DA’s Dar urges more investment in irrigation
THE next administration must ramp up investment in irrigation, starting with the retrofitting of dams to boost their capacity to capture more rainwater, Agriculture Secretary William D. Dar said.
“There are many dams that were put up by the National Irrigation Administration (NIA). The problem at present is not the dams, but the limited capacity. We have too much rainfall during the rainy season. What will happen? It always overflows because we don’t have enough capacity (to keep water in reservoirs). The water is wasted,” he said during a virtual briefing.
“Let’s retrofit the existing irrigation dams so that we put up secondary or tertiary dams down there to collect the overflowing water so it can serve other purposes, like flood control, aquaculture or farm tourism,” he added.
Mr. Dar said 1.1 million hectares of farmland remain unirrigated.
“At the rate our NIA is doing development and construction of irrigation facilities, it will take 40 to 50 years before all that is fixed. The NIA has a (building) capacity of 25,000 hectares annually,” he said.
In April, President Rodrigo R. Duterte signed an executive order transferring the NIA back to the Department of Agriculture (DA).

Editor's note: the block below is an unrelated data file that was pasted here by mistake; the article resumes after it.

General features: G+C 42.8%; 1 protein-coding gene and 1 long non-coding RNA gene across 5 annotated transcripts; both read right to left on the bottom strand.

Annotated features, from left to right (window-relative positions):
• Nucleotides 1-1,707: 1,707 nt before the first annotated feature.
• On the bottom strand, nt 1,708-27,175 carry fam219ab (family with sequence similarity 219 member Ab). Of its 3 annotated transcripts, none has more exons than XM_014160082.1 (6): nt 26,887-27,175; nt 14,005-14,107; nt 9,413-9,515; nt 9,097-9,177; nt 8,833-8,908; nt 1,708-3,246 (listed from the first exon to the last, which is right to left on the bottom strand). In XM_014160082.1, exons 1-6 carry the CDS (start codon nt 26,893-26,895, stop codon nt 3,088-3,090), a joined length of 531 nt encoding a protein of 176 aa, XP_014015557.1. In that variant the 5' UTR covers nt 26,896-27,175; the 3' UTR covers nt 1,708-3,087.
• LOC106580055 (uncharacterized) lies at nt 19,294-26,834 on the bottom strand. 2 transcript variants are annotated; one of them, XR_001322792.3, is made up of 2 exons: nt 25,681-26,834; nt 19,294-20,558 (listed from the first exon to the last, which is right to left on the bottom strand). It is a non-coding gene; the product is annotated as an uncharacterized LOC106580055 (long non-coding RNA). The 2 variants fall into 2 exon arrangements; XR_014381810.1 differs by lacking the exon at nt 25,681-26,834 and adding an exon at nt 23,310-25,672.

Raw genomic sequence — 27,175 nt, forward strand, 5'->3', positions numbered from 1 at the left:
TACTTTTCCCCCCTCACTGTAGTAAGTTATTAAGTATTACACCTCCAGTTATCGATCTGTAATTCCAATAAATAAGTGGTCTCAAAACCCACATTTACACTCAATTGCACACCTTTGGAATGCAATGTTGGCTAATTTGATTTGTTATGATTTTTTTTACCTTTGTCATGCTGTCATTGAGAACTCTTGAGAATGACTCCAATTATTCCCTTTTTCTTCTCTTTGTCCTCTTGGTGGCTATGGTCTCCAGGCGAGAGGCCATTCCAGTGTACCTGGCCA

“There must be a Build, Build, Build program in agriculture. In the next six years, we have to finish these 1.1 million hectares of land,” he added.
Apart from irrigation development, Mr. Dar said that he has listed other policy recommendations for President Ferdinand R. Marcos, Jr. who will be his successor as agriculture secretary.
“Because of limited budgetary support for investment in the sector, growth has been stunted these past years. Because of low productivity and small landholdings, it is also impacting the growth and development of the sector. We need a plan to reboot Philippine agriculture,” he said.
Mr. Dar said that the Agriculture department should promote the balanced fertilization strategy, which will prioritize the use of bio-fertilizers and stimulants.
He also called for an increase in the budget for fuel and fertilizer subsidies.
“(These) policy recommendations would further strengthen existing and new farmers’ cooperatives and associations, and help establish an efficient food value chain and logistics system to stabilize food prices, tame inflation, and more importantly provide farmers and fishers bigger incomes,” he added. — Luisa Maria Jacinta C. Jocson